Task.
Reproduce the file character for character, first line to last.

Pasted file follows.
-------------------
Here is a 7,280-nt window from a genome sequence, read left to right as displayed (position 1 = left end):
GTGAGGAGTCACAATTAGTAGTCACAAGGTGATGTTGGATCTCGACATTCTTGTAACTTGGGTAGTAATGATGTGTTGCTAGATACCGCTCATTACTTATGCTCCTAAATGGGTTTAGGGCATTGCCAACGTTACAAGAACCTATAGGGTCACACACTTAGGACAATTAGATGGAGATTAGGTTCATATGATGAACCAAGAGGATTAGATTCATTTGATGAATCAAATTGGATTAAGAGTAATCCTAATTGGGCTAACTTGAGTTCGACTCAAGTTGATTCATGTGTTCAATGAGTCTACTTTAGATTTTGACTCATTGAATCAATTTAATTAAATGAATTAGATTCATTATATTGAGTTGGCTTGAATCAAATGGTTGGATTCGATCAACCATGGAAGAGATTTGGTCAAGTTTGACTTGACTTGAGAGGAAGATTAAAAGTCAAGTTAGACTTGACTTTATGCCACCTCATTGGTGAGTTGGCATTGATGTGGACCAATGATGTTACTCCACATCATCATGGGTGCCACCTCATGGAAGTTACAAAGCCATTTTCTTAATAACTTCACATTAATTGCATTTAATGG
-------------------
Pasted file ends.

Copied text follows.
Here is a 7,280-nt window from a genome sequence, read left to right as displayed (position 1 = left end):
GTGAGGAGTCACAATTAGTAGTCACAAGGTGATGTTGGATCTCGACATTCTTGTAACTTGGGTAGTAATGATGTGTTGCTAGATACCGCTCATTACTTATGCTCCTAAATGGGTTTAGGGCATTGCCAACGTTACAAGAACCTATAGGGTCACACACTTAGGACAATTAGATGGAGATTAGGTTCATATGATGAACCAAGAGGATTAGATTCATTTGATGAATCAAATTGGATTAAGAGTAATCCTAATTGGGCTAACTTGAGTTCGACTCAAGTTGATTCATGTGTTCAATGAGTCTACTTTAGATTTTGACTCATTGAATCAATTTAATTAAATGAATTAGATTCATTATATTGAGTTGGCTTGAATCAAATGGTTGGATTCGATCAACCATGGAAGAGATTTGGTCAAGTTTGACTTGACTTGAGAGGAAGATTAAAAGTCAAGTTAGACTTGACTTTATGCCACCTCATTGGTGAGTTGGCATTGATGTGGACCAATGATGTTACTCCACATCATCATGGGTGCCACCTCATGGAAGTTACAAAGCCATTTTCTTAATAACTTCACATTAATTGCATTTAATGG